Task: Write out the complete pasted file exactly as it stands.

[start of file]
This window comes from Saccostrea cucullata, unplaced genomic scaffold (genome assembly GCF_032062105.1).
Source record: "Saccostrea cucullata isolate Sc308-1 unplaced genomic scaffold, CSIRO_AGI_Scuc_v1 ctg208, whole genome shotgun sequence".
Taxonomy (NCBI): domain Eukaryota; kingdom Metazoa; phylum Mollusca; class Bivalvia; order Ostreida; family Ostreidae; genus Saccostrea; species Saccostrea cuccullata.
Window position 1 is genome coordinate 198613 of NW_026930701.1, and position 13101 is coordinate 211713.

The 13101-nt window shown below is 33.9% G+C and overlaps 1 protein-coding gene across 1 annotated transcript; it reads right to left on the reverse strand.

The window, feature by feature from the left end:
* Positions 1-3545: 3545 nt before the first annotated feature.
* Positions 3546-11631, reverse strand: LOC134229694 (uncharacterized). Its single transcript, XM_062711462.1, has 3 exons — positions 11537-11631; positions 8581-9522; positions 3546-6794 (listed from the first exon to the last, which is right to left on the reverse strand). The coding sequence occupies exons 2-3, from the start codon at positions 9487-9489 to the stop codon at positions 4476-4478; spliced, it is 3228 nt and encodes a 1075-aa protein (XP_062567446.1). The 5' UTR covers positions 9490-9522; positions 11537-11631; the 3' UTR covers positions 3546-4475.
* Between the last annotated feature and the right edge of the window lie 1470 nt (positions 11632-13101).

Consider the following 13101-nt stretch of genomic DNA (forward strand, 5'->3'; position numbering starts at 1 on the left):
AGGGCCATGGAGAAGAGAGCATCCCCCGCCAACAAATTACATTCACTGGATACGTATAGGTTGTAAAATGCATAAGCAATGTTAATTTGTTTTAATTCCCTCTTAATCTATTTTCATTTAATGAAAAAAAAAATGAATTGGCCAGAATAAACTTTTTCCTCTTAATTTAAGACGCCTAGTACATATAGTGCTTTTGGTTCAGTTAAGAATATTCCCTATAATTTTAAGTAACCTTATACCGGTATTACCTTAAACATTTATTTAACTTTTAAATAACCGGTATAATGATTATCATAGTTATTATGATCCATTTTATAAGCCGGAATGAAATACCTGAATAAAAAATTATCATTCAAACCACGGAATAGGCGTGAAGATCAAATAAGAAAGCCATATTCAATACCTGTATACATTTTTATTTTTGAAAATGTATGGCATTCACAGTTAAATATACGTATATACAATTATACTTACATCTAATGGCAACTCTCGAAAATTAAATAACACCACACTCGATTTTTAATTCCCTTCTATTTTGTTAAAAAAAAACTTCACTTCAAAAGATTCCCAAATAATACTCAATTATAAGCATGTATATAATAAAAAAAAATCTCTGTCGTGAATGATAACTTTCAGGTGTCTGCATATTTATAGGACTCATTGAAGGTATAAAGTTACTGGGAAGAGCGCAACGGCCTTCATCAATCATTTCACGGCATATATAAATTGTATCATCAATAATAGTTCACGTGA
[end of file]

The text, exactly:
This window comes from Saccostrea cucullata, unplaced genomic scaffold (genome assembly GCF_032062105.1).
Source record: "Saccostrea cucullata isolate Sc308-1 unplaced genomic scaffold, CSIRO_AGI_Scuc_v1 ctg208, whole genome shotgun sequence".
Taxonomy (NCBI): domain Eukaryota; kingdom Metazoa; phylum Mollusca; class Bivalvia; order Ostreida; family Ostreidae; genus Saccostrea; species Saccostrea cuccullata.
Window position 1 is genome coordinate 198613 of NW_026930701.1, and position 13101 is coordinate 211713.

The 13101-nt window shown below is 33.9% G+C and overlaps 1 protein-coding gene across 1 annotated transcript; it reads right to left on the reverse strand.

The window, feature by feature from the left end:
* Positions 1-3545: 3545 nt before the first annotated feature.
* Positions 3546-11631, reverse strand: LOC134229694 (uncharacterized). Its single transcript, XM_062711462.1, has 3 exons — positions 11537-11631; positions 8581-9522; positions 3546-6794 (listed from the first exon to the last, which is right to left on the reverse strand). The coding sequence occupies exons 2-3, from the start codon at positions 9487-9489 to the stop codon at positions 4476-4478; spliced, it is 3228 nt and encodes a 1075-aa protein (XP_062567446.1). The 5' UTR covers positions 9490-9522; positions 11537-11631; the 3' UTR covers positions 3546-4475.
* Between the last annotated feature and the right edge of the window lie 1470 nt (positions 11632-13101).

Consider the following 13101-nt stretch of genomic DNA (forward strand, 5'->3'; position numbering starts at 1 on the left):
AGGGCCATGGAGAAGAGAGCATCCCCCGCCAACAAATTACATTCACTGGATACGTATAGGTTGTAAAATGCATAAGCAATGTTAATTTGTTTTAATTCCCTCTTAATCTATTTTCATTTAATGAAAAAAAAAATGAATTGGCCAGAATAAACTTTTTCCTCTTAATTTAAGACGCCTAGTACATATAGTGCTTTTGGTTCAGTTAAGAATATTCCCTATAATTTTAAGTAACCTTATACCGGTATTACCTTAAACATTTATTTAACTTTTAAATAACCGGTATAATGATTATCATAGTTATTATGATCCATTTTATAAGCCGGAATGAAATACCTGAATAAAAAATTATCATTCAAACCACGGAATAGGCGTGAAGATCAAATAAGAAAGCCATATTCAATACCTGTATACATTTTTATTTTTGAAAATGTATGGCATTCACAGTTAAATATACGTATATACAATTATACTTACATCTAATGGCAACTCTCGAAAATTAAATAACACCACACTCGATTTTTAATTCCCTTCTATTTTGTTAAAAAAAAACTTCACTTCAAAAGATTCCCAAATAATACTCAATTATAAGCATGTATATAATAAAAAAAAATCTCTGTCGTGAATGATAACTTTCAGGTGTCTGCATATTTATAGGACTCATTGAAGGTATAAAGTTACTGGGAAGAGCGCAACGGCCTTCATCAATCATTTCACGGCATATATAAATTGTATCATCAATAATAGTTCACGTGA